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Please note that Mommsen uses the AUC chronology (Ab Urbe Condita), i.e. from the founding of the City of Rome. You can use this reference table to have the B.C. dates


IV. The Revolution

From: The History of Rome, by Theodor Mommsen
Translated with the sanction of the author by William Purdie Dickson

The History of Old Rome

Chapter VII - The Revolt of the Italian Subjects, and the Sulpician Revolution


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Page 73

Legislation of Sulla

With a view to remove existing evils and to prevent future revolutions, Sulla suggested a series of new legislative enactments. For the hard-pressed debtors nothing seems to have been done, except that the rules as to the maximum of interest were enforced;(24) directions moreover were given for the sending out of a number of colonies.

24. It is not clear, what the -lex unciaria- of the consuls Sulla and Rufus in the year 666 prescribed in this respect; but the simplest hypothesis is that which regards it as a renewal of the law of 397 (i. 364), so that the highest allowable rate of interest was again 1 1/12th of the capital for the year of ten months or 10 per cent for the year of twelve months.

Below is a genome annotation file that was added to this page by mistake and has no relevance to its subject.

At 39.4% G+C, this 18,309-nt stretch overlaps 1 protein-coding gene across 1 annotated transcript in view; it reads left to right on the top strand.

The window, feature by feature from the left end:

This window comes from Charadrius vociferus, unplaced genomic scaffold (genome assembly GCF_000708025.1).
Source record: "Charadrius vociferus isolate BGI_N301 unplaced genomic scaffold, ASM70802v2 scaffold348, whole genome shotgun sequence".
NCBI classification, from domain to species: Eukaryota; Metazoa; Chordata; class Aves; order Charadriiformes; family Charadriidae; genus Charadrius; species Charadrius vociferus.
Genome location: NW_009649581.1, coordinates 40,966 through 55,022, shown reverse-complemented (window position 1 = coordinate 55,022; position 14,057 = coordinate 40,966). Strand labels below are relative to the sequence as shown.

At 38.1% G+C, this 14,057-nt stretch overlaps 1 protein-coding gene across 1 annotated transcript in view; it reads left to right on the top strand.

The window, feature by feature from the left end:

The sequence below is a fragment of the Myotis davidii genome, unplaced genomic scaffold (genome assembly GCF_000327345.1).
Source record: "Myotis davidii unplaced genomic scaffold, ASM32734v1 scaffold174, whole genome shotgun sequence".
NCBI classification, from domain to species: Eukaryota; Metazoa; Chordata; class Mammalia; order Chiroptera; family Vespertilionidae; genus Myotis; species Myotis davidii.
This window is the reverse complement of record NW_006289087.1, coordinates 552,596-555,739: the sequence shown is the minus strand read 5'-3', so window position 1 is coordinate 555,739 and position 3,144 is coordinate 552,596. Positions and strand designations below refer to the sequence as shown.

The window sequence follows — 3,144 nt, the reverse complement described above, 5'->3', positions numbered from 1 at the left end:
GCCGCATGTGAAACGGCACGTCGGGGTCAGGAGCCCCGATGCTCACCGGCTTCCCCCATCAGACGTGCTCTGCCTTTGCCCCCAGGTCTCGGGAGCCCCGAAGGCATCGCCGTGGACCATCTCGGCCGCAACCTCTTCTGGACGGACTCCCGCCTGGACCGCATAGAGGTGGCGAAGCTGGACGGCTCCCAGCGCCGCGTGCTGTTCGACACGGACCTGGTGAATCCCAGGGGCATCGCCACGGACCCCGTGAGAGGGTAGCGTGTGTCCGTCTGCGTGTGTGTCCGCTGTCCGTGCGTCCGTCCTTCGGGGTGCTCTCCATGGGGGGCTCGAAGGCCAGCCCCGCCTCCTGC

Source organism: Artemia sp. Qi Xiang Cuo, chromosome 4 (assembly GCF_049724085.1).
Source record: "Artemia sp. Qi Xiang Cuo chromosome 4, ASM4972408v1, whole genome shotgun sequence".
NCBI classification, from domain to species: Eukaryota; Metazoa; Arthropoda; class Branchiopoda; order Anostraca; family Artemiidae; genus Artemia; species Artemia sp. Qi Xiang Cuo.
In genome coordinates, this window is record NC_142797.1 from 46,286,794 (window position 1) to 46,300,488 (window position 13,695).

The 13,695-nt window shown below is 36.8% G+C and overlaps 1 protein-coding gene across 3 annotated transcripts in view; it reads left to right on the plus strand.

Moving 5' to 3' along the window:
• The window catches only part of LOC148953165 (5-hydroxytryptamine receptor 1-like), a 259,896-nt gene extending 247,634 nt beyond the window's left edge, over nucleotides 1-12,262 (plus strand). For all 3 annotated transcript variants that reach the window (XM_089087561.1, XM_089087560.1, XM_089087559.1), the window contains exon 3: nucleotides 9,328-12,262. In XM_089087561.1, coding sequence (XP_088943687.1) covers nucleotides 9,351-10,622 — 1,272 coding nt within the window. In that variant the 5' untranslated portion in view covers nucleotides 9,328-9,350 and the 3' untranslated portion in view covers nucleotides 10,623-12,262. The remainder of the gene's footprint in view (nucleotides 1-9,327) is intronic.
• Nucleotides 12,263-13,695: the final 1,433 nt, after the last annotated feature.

The senate which had been greatly thinned by the battles and prosecutions of the Social war was filled up by the admission of 300 new senators, who were naturally selected in the interest of the Optimates. Lastly, material changes were adopted in respect to the mode of election and the initiative of legislation.

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